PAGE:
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Showing posts from September 3, 2015

Key radar fails on $1 billion NASA environmental satellite

By Irene Klotz CAPE CANAVERAL, Fla. (Reuters) - A key instrument on a $1 billion NASA satellite has failed, reducing scientists' ability to capture data to measure the moisture in Earth's soil in order to improve flood forecasting and monitor climate change, officials said on Thursday. A second instrument remains operational aboard the 2,100-pound (950-kg) Soil Moisture Active Passive satellite, though its level of detail is far more limited. The satellite's high-powered radar system, capable of collecting data in swaths of land as small as about 2 miles (3 km) across, failed in July after less than three months in operation, NASA said.


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Confirmed: Wing Part Is From Missing Malaysian Flight

French authorities confirmed today (Sept. 3) that a piece of debris that washed up on an island in the Indian Ocean in July came from the Malaysia Airlines plane that mysteriously disappeared last year. Malaysia Airlines Flight MH370 seemingly vanished without a trace on March 8, 2014, and the airplane part that washed ashore is the first piece of physical evidence recovered from the flight. In August, a week after the wing part washed ashore on the French island of Réunion, Malaysian Prime Minister Najib Razak announced that the part belonged to the missing aircraft.

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Explosive news: Plants can fight back against TNT pollution - researchers

By Will Dunham WASHINGTON (Reuters) - Scientists have discovered why TNT is so toxic to plants and intend to use this knowledge to tackle the problem of cleaning up the many sites worldwide contaminated by the commonly used explosive. Researchers on Thursday said they have pinpointed an enzyme in plants that reacts with TNT, which is present in the soil at contaminated sites, and damages plant cells. TNT pollution can devastate vegetation and leave land desolate.


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The Science of Adorable: What It Takes to Win #CuteOff

Science Twitter has gone full squee. "I don't generally think of fish as cute, but there were some alarmingly cute fish," said Anne Hilborn, a doctoral student and cheetah researcher at Virginia Tech who helped launch the hashtag. Based on the types of animals posted — and previous scientific research on adorableness — here are seven features that could help an animal win a cuteness contest.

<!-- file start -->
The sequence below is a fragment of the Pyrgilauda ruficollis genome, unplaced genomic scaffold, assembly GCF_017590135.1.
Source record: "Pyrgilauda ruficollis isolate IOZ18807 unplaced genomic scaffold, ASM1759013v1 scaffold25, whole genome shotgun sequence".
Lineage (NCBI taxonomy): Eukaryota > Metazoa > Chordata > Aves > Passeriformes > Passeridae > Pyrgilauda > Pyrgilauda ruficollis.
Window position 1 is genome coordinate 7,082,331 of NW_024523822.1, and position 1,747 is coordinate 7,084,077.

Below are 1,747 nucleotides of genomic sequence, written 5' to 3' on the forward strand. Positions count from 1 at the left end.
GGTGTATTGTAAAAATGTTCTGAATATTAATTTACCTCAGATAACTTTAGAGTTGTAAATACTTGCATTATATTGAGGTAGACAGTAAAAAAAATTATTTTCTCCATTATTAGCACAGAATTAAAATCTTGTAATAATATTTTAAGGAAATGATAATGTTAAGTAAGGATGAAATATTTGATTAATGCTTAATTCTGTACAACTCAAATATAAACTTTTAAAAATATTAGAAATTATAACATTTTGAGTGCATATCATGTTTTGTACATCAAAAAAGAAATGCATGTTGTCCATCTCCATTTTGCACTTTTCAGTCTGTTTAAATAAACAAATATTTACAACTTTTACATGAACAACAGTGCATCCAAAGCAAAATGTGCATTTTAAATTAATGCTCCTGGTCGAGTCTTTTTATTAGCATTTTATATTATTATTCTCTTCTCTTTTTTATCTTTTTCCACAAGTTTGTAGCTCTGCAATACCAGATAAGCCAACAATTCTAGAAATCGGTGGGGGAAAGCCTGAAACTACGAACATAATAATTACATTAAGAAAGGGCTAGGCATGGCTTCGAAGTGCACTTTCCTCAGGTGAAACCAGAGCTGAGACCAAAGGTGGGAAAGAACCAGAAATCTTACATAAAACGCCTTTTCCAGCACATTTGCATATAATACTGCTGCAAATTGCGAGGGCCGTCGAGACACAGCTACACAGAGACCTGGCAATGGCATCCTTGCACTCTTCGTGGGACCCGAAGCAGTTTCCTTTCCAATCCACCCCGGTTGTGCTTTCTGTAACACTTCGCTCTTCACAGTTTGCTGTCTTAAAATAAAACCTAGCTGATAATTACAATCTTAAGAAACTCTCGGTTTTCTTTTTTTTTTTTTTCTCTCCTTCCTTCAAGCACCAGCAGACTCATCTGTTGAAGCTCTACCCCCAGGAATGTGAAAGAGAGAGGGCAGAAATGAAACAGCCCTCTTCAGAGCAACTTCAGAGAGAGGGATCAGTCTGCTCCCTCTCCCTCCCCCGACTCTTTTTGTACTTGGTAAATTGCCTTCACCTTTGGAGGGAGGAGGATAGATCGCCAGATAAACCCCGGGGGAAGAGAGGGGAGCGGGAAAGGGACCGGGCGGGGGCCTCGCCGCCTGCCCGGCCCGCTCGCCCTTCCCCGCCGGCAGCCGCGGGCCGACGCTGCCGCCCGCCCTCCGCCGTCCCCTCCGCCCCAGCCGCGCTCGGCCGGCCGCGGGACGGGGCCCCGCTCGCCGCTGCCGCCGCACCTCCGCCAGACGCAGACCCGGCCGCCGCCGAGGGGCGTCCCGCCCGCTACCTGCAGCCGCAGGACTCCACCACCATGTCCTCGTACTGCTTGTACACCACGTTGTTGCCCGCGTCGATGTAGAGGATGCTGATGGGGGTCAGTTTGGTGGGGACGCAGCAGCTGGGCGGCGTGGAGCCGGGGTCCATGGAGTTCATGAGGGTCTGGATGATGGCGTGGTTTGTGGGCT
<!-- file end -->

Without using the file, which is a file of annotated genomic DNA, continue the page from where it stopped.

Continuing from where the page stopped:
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Scientists turn to aspirin to turbo-charge cancer immunotherapy

By Ben Hirschler LONDON (Reuters) - Giving cheap aspirin to cancer patients may turbo-charge the effectiveness of expensive new medicines that help their immune systems fight tumours, experiments on mice suggest. Immunotherapy promises to revolutionise cancer care by offering a better, longer-lasting response with fewer adverse side effects than conventional treatment, but the new drugs do not work well in all cases. One reason is that cancer cells often produce large amounts of the molecule prostaglandin E2 (PGE2), which turns down the immune system's normal attack response to tumour cells, according to scientists at London's new Francis Crick Institute.

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Scientists turn to aspirin to turbo-charge cancer immunotherapy

By Ben Hirschler LONDON (Reuters) - Giving cheap aspirin to cancer patients may turbo-charge the effectiveness of expensive new medicines that help their immune systems fight tumors, experiments on mice suggest. Immunotherapy promises to revolutionize cancer care by offering a better, longer-lasting response with fewer adverse side effects than conventional treatment, but the new drugs do not work well in all cases. One reason is that cancer cells often produce large amounts of the molecule prostaglandin E2 (PGE2), which turns down the immune system's normal attack response to tumor cells, according to scientists at London's new Francis Crick Institute.

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20 kilometer high space elevator tower planned